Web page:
A password will be e-mailed to you.

25th August 2018 saw the 100th birth anniversary of American composer, conductor and pianist Leonard Bernstein. The Boston Symphony Orchestra chose for their two successive Lucerne Festival concerts Serenade, after Plato’s Symposium and Mahler’s Third Symphony a composer much associated with him.

The Serenade is scored for violin, strings, harp and percussion (timpani and five more percussionists playing side drum, tenor drum, base drum, triangle, suspended cymbal, xylophone, glockenspiel, chimes, Chinese blocks and tambourine). The violin is the most prominent solo instrument. Thus it is more or less like a violin concerto.

Plato’s symposium, a dialogue-related statement in praise of love was Bernstein source of inspiration for this five movement work. There are seven great Greek speakers who inspired these movements including Phaedrus, Aristophanes and Socrates. This work was commissioned for Isaac Stern and dedicated to Koussevitsky. It was written just after the film score for “On the Waterfront” and composed in the year 1954. It inhabits the musical world of the Voltaire inspired Candide from whence certain thematic echoes can be detected.

Boston Symphony Orchestra | Andris Nelsons | Baiba Skride © Patrick Huerlimann/Lucerne Festival

Latvian violinist Baiba Skride, winner of the Queen Elizabeth competition, Brussels in 2001 has made a name for herself with all the world’s great orchestras and in chamber music. The Serenade required extremes of dynamics and lyrical passages alternating with more virtuosic ones. Conductor of the Boston Symphony Orchestra, music director Andris Nelsons held a firm grip over the colourful orchestral palette. Called back for an encore Skride was a winner with the audience.

Andris Nelsons chose to couple the Bernstein with Shostakovich’s Symphony no. 4. It was the same composer’s fifth symphony that had become a staple of his conducting repertoire. Symphony no. 4 in C minor op. 43 was composed in 1935/36. During this period Pravda under direct orders from Joseph Stalin published an editorial “Muddle Instead of Music” that denounced the composer. Shostakovich withdrew its first performance and it only received its premiere 25 years later led by Kirill Kondrashin and the Moscow Philharmonic.

Boston Symphony Orchestra | Andris Nelsons | Baiba Skride © Patrick Huerlimann/Lucerne Festival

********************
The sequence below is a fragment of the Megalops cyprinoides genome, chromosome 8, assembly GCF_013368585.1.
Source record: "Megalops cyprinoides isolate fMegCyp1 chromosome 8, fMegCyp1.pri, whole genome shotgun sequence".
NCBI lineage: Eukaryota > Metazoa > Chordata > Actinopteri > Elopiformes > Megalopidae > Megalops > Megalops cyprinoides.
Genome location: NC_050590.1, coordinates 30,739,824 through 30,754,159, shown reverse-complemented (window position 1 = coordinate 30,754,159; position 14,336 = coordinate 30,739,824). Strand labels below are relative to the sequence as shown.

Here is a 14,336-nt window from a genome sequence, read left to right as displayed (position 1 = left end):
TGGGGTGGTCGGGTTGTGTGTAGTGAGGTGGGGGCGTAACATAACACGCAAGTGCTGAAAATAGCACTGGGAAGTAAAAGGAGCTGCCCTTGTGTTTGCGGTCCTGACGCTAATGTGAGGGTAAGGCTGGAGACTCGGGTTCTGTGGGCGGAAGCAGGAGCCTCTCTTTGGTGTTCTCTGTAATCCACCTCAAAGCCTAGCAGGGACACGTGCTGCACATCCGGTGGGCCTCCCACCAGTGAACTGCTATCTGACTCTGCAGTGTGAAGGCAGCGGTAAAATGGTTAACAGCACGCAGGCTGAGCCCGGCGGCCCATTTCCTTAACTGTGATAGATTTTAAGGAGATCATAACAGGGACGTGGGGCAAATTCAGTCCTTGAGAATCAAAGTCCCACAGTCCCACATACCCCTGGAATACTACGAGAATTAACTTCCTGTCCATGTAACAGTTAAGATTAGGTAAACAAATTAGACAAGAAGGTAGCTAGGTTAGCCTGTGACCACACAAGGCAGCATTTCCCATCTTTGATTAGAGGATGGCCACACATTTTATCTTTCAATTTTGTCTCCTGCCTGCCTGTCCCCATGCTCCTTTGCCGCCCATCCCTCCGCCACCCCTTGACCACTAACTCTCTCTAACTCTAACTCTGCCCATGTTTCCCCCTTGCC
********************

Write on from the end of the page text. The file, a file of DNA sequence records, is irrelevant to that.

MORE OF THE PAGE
Shostakovich uses an immense orchestra of more than 100 musicians. This combined with the extreme technical and emotional demands on the performers makes it among his least performed scores, yet ranking as one of his most important and personal works.

The symphony strongly influenced by Gustav Mahler whose music Shostakovich had been closely studying. The duration, the size of the orchestra, the style and range of orchestration and the recurrent use of banal melodic material juxtaposed with more high minded intellectual material all come from Mahler.

Boston Symphony Orchestra | Women of the Gewandhaus Choir | Gewandhaus Children’s Choir | Andris Nelsons | Susan Graham © Peter Fischli/Lucerne Festival

On the second day of The Boston Symphony “Bernstein tribute” was the piece de resistance of my 14 days at the Lucerne Festival. Described by Mahler himself as “something the world has not yet heard” the mighty two-hour-long Symphony no. 3 in D minor. Nothing more and nothing less than a depiction of the world is what Mahler intended to create with this symphony, the most expansive of all his works. In six movements, his musical story of Creation covers a hierarchical span from the rocky formations of inanimate nature through plans, animals and humans to the highest form of existence, divine love. Children are given a prominent position in this scheme: Mahler introduces them in the fifth movement in the form of a boys’ choir intoning the ringing of bells and thus symbolically underscoring what “the angels tell me”- a “music of the heavens” that is already close to Paradise.

Leipzig’s Gewandhaus Children’s Choir and Women of the Gewandhaus Choir joined mezzo-soprano Susan Graham in the fifth movement. The solo alto “O Mensch” was delivered beautifully by American Susan Graham. Her luminous voice was carefully shaded and made a satisfying fourth movement winding the orchestra down to a standstill.

Boston Symphony Orchestra | Women of the Gewandhaus Choir | Gewandhaus Children’s Choir | Andris Nelsons | Susan Graham © Peter Fischli/Lucerne Festival

A word about 39 year old music director Andris Nelsons born in Riga to a musical family. He was a protégé of Latvian compatriot Mariss Jansons. He managed to coax magical sounds from the very experienced Bostonians- a wide range and intensity with an economy of gesture and evident humility. Not without attention to inward detail this was essentially a young man’s interpretation with fine tone and phrasing fully extrovert in nature and comparable in execution to the best European orchestras.